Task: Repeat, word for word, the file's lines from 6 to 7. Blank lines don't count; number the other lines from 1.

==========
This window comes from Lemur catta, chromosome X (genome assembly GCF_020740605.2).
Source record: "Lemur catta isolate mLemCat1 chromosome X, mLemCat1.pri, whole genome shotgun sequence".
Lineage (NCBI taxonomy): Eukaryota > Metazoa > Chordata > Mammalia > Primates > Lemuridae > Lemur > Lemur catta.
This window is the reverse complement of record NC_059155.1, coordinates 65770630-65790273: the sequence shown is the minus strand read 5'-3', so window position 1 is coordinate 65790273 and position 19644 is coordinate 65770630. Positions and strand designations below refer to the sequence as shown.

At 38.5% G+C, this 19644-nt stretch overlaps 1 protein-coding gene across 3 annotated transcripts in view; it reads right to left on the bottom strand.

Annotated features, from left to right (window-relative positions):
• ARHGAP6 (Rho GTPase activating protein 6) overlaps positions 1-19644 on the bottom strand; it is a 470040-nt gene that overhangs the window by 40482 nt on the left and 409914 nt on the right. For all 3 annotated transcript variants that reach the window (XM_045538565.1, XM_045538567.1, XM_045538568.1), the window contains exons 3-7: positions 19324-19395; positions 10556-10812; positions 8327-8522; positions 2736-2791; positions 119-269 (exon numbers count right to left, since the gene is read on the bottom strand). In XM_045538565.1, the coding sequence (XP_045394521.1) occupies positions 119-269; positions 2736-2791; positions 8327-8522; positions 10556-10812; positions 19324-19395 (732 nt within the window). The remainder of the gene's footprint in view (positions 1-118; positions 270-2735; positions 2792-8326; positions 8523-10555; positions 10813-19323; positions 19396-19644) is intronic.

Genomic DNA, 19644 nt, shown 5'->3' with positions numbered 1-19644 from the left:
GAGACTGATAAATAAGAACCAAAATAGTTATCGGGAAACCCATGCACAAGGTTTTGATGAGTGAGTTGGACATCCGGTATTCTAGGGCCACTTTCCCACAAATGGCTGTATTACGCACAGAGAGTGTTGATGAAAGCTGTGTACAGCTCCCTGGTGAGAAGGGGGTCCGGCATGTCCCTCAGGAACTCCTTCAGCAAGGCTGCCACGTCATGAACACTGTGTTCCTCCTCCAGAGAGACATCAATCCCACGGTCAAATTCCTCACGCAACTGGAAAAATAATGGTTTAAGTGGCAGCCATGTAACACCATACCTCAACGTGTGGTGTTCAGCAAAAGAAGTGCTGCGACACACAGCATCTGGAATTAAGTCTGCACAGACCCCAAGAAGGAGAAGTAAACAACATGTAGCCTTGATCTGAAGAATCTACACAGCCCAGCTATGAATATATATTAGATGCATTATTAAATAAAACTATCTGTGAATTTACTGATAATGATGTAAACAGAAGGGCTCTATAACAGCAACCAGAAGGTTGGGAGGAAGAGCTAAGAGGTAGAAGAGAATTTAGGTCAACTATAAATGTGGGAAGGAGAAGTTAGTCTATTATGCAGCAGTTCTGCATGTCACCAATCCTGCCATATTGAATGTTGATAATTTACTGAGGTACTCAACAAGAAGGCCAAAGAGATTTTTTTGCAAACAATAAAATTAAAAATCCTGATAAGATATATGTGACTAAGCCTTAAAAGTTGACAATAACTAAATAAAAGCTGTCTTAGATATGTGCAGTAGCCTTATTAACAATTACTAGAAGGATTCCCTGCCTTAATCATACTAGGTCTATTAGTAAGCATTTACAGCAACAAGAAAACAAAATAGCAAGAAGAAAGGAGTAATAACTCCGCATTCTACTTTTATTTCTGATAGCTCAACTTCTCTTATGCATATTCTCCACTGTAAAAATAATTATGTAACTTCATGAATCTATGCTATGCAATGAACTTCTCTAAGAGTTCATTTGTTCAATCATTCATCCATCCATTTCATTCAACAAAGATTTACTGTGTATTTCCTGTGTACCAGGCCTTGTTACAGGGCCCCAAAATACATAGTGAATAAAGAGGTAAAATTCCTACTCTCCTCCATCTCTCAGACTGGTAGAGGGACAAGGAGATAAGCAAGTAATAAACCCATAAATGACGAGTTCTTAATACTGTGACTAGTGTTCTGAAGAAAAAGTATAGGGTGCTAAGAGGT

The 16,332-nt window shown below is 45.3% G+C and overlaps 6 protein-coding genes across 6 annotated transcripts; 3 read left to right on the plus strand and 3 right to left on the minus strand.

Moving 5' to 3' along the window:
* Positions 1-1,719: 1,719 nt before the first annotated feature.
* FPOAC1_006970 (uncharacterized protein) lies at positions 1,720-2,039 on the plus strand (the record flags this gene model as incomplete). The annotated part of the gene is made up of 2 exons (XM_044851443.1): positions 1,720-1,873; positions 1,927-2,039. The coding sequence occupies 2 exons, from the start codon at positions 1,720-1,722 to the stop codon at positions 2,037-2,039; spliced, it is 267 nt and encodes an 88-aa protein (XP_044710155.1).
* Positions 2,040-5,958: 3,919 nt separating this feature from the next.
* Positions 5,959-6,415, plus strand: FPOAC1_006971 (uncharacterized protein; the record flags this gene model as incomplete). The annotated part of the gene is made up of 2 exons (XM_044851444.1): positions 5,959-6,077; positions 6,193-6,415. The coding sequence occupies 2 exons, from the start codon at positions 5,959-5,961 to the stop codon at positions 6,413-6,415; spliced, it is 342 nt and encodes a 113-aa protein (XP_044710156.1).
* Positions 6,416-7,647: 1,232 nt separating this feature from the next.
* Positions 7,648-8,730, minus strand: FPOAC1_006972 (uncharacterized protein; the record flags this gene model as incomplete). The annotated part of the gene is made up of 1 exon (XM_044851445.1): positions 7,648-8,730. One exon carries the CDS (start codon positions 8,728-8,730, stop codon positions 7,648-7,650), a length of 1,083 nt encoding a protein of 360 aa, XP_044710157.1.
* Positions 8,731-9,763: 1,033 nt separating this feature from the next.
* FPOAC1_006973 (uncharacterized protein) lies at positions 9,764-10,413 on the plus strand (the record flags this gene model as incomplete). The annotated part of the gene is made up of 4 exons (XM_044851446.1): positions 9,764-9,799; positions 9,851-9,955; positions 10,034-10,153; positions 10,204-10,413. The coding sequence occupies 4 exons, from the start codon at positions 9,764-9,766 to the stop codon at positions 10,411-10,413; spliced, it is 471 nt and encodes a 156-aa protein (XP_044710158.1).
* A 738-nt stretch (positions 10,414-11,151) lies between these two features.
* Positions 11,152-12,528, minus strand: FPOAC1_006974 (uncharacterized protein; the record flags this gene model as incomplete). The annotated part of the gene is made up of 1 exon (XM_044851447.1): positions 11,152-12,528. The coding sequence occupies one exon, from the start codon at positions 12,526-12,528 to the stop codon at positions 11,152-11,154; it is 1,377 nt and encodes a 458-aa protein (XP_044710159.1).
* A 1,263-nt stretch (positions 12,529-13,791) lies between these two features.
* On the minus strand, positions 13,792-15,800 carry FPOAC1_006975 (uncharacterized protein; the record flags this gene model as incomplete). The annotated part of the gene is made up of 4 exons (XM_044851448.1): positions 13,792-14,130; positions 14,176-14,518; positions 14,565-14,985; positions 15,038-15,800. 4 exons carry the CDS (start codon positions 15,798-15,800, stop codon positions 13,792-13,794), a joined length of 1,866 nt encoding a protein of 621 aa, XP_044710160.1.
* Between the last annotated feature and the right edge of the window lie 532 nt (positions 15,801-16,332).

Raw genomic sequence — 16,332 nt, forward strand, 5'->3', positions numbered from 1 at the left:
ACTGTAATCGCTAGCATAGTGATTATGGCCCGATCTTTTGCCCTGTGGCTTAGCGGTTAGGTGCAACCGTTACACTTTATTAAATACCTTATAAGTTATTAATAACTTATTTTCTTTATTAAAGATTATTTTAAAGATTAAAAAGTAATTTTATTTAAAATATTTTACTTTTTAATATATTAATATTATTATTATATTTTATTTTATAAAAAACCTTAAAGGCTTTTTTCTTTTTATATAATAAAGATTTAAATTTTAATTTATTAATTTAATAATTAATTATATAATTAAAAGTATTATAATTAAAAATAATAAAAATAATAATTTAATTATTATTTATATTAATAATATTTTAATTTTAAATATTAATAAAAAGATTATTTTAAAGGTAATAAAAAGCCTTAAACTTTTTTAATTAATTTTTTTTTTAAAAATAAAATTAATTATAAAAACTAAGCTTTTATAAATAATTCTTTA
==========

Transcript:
Annotated features, from left to right (window-relative positions):
• ARHGAP6 (Rho GTPase activating protein 6) overlaps positions 1-19644 on the bottom strand; it is a 470040-nt gene that overhangs the window by 40482 nt on the left and 409914 nt on the right. For all 3 annotated transcript variants that reach the window (XM_045538565.1, XM_045538567.1, XM_045538568.1), the window contains exons 3-7: positions 19324-19395; positions 10556-10812; positions 8327-8522; positions 2736-2791; positions 119-269 (exon numbers count right to left, since the gene is read on the bottom strand). In XM_045538565.1, the coding sequence (XP_045394521.1) occupies positions 119-269; positions 2736-2791; positions 8327-8522; positions 10556-10812; positions 19324-19395 (732 nt within the window). The remainder of the gene's footprint in view (positions 1-118; positions 270-2735; positions 2792-8326; positions 8523-10555; positions 10813-19323; positions 19396-19644) is intronic.